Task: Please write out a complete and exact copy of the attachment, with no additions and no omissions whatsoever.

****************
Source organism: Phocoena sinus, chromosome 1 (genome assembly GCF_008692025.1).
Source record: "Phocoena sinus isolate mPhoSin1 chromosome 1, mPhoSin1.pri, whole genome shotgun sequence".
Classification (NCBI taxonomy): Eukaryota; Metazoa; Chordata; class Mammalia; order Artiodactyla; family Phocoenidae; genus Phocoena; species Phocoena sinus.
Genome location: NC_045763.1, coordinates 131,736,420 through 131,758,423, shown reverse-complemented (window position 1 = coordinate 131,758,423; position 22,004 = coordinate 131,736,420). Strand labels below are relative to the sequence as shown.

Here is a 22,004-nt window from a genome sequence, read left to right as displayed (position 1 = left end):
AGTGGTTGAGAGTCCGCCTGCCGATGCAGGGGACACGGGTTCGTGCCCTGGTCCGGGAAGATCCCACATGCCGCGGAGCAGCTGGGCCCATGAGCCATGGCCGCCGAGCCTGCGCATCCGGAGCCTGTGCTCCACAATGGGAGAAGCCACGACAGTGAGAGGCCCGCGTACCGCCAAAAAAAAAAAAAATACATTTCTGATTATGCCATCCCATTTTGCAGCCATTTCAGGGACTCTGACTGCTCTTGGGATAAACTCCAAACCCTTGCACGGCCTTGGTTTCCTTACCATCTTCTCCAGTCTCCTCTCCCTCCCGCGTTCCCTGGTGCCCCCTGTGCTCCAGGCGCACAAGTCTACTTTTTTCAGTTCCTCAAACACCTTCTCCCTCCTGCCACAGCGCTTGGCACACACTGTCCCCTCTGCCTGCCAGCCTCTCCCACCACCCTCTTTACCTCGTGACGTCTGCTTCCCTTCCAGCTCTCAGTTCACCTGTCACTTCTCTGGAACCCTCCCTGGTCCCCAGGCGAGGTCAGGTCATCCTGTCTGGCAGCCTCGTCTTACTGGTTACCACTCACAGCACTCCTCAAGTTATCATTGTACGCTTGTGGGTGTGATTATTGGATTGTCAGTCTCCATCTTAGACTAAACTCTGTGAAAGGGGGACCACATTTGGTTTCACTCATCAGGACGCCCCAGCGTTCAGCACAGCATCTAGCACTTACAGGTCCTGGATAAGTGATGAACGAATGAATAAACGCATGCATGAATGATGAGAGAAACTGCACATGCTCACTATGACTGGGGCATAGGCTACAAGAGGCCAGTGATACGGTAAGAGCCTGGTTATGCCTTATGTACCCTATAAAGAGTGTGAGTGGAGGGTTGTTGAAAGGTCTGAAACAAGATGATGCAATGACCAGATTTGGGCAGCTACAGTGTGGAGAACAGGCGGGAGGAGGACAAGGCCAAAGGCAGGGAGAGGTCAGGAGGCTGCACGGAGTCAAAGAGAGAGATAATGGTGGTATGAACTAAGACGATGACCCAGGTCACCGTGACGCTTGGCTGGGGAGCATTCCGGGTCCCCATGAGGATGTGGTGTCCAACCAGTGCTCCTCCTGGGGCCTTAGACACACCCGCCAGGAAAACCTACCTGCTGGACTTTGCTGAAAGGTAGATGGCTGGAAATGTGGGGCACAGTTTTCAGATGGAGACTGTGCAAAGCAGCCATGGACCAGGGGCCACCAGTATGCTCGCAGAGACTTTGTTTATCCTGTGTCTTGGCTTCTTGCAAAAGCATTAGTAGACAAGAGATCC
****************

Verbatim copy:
Source organism: Phocoena sinus, chromosome 1 (genome assembly GCF_008692025.1).
Source record: "Phocoena sinus isolate mPhoSin1 chromosome 1, mPhoSin1.pri, whole genome shotgun sequence".
Classification (NCBI taxonomy): Eukaryota; Metazoa; Chordata; class Mammalia; order Artiodactyla; family Phocoenidae; genus Phocoena; species Phocoena sinus.
Genome location: NC_045763.1, coordinates 131,736,420 through 131,758,423, shown reverse-complemented (window position 1 = coordinate 131,758,423; position 22,004 = coordinate 131,736,420). Strand labels below are relative to the sequence as shown.

Here is a 22,004-nt window from a genome sequence, read left to right as displayed (position 1 = left end):
AGTGGTTGAGAGTCCGCCTGCCGATGCAGGGGACACGGGTTCGTGCCCTGGTCCGGGAAGATCCCACATGCCGCGGAGCAGCTGGGCCCATGAGCCATGGCCGCCGAGCCTGCGCATCCGGAGCCTGTGCTCCACAATGGGAGAAGCCACGACAGTGAGAGGCCCGCGTACCGCCAAAAAAAAAAAAAATACATTTCTGATTATGCCATCCCATTTTGCAGCCATTTCAGGGACTCTGACTGCTCTTGGGATAAACTCCAAACCCTTGCACGGCCTTGGTTTCCTTACCATCTTCTCCAGTCTCCTCTCCCTCCCGCGTTCCCTGGTGCCCCCTGTGCTCCAGGCGCACAAGTCTACTTTTTTCAGTTCCTCAAACACCTTCTCCCTCCTGCCACAGCGCTTGGCACACACTGTCCCCTCTGCCTGCCAGCCTCTCCCACCACCCTCTTTACCTCGTGACGTCTGCTTCCCTTCCAGCTCTCAGTTCACCTGTCACTTCTCTGGAACCCTCCCTGGTCCCCAGGCGAGGTCAGGTCATCCTGTCTGGCAGCCTCGTCTTACTGGTTACCACTCACAGCACTCCTCAAGTTATCATTGTACGCTTGTGGGTGTGATTATTGGATTGTCAGTCTCCATCTTAGACTAAACTCTGTGAAAGGGGGACCACATTTGGTTTCACTCATCAGGACGCCCCAGCGTTCAGCACAGCATCTAGCACTTACAGGTCCTGGATAAGTGATGAACGAATGAATAAACGCATGCATGAATGATGAGAGAAACTGCACATGCTCACTATGACTGGGGCATAGGCTACAAGAGGCCAGTGATACGGTAAGAGCCTGGTTATGCCTTATGTACCCTATAAAGAGTGTGAGTGGAGGGTTGTTGAAAGGTCTGAAACAAGATGATGCAATGACCAGATTTGGGCAGCTACAGTGTGGAGAACAGGCGGGAGGAGGACAAGGCCAAAGGCAGGGAGAGGTCAGGAGGCTGCACGGAGTCAAAGAGAGAGATAATGGTGGTATGAACTAAGACGATGACCCAGGTCACCGTGACGCTTGGCTGGGGAGCATTCCGGGTCCCCATGAGGATGTGGTGTCCAACCAGTGCTCCTCCTGGGGCCTTAGACACACCCGCCAGGAAAACCTACCTGCTGGACTTTGCTGAAAGGTAGATGGCTGGAAATGTGGGGCACAGTTTTCAGATGGAGACTGTGCAAAGCAGCCATGGACCAGGGGCCACCAGTATGCTCGCAGAGACTTTGTTTATCCTGTGTCTTGGCTTCTTGCAAAAGCATTAGTAGACAAGAGATCC